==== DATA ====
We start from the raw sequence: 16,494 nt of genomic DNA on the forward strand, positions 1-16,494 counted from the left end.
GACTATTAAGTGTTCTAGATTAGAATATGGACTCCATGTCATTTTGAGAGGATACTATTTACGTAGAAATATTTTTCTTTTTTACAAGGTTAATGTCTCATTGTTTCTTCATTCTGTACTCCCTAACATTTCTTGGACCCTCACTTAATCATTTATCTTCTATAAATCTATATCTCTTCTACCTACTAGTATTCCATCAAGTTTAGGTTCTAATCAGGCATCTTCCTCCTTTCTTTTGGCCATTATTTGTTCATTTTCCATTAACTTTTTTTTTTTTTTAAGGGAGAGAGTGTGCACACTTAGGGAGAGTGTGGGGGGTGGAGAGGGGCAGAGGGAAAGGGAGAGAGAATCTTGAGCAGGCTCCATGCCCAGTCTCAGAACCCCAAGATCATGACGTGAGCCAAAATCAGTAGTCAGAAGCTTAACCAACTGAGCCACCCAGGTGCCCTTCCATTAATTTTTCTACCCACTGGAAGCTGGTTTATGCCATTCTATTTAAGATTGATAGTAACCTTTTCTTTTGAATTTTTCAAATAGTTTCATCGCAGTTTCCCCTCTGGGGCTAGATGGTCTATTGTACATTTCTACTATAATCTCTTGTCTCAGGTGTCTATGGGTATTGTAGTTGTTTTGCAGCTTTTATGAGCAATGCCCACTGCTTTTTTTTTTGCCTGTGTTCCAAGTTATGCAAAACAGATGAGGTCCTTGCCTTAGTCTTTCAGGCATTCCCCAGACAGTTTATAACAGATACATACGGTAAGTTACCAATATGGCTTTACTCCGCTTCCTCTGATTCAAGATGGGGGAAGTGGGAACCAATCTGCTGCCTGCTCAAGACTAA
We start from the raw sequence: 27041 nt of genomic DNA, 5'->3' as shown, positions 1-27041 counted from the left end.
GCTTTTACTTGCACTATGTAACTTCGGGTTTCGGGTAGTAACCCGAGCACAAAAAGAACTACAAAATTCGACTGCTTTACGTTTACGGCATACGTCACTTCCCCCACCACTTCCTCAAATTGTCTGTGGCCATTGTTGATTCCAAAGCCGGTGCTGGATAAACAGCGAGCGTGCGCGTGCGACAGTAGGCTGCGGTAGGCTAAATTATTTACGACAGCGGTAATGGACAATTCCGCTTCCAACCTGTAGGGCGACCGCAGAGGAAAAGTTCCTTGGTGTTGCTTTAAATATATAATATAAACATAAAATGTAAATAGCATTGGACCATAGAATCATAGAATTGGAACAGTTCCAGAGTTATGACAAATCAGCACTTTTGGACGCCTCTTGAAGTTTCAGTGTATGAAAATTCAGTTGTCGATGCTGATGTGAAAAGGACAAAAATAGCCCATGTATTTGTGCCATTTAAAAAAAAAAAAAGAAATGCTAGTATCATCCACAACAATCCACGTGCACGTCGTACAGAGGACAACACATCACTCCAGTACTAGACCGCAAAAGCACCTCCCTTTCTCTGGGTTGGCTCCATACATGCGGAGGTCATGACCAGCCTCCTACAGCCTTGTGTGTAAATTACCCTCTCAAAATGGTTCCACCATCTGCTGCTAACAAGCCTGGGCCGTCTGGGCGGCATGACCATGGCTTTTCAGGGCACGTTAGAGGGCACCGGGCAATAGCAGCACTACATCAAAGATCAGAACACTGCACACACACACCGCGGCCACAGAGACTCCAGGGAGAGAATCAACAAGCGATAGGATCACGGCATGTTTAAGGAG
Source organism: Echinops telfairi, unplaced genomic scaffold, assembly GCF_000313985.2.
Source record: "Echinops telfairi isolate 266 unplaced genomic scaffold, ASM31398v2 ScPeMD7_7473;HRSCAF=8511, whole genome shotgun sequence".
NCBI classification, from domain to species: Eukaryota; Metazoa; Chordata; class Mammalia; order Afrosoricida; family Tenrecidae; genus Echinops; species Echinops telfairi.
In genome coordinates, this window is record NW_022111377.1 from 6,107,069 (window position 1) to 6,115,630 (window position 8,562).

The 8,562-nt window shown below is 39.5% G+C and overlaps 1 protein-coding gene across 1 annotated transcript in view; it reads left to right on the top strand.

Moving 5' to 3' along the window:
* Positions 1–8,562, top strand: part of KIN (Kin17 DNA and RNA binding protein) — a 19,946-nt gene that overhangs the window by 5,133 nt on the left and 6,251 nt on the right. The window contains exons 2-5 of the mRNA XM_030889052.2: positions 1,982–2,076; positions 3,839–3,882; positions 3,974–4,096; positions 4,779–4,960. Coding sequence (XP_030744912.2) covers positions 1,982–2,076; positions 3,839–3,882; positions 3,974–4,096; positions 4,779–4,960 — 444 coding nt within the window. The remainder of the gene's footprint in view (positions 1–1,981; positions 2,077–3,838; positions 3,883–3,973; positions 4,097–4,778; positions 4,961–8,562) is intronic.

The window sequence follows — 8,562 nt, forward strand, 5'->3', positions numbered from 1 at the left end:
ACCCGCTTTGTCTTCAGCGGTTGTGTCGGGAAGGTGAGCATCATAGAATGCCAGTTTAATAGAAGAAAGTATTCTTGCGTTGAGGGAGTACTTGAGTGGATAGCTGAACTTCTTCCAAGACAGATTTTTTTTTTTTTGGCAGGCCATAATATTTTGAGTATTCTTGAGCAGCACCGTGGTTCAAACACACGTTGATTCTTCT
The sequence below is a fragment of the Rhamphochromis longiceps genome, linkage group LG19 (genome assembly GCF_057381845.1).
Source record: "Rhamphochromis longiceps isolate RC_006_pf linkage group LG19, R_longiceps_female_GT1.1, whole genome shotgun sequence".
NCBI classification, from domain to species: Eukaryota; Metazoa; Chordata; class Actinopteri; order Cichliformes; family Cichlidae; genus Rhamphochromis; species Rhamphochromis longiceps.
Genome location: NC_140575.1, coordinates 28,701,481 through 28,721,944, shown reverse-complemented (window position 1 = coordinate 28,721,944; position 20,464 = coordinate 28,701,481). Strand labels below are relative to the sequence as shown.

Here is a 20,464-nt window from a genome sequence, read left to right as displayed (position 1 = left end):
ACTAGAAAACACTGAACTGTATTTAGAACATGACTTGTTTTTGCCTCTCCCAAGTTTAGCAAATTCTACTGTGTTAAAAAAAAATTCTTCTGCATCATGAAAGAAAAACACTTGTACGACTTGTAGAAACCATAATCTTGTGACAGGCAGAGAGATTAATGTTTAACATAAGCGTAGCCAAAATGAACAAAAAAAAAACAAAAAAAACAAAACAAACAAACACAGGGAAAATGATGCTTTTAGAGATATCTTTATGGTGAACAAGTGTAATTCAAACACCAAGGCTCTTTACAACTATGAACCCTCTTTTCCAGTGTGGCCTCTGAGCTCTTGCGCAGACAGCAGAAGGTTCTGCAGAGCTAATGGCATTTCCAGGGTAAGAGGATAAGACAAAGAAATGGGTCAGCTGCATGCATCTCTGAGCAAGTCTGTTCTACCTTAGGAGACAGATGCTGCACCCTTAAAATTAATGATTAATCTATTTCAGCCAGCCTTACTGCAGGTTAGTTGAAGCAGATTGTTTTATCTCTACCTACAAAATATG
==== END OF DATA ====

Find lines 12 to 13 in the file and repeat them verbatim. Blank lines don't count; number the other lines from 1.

The window sequence follows — 8,562 nt, forward strand, 5'->3', positions numbered from 1 at the left end:
ACCCGCTTTGTCTTCAGCGGTTGTGTCGGGAAGGTGAGCATCATAGAATGCCAGTTTAATAGAAGAAAGTATTCTTGCGTTGAGGGAGTACTTGAGTGGATAGCTGAACTTCTTCCAAGACAGATTTTTTTTTTTTTGGCAGGCCATAATATTTTGAGTATTCTTGAGCAGCACCGTGGTTCAAACACACGTTGATTCTTCT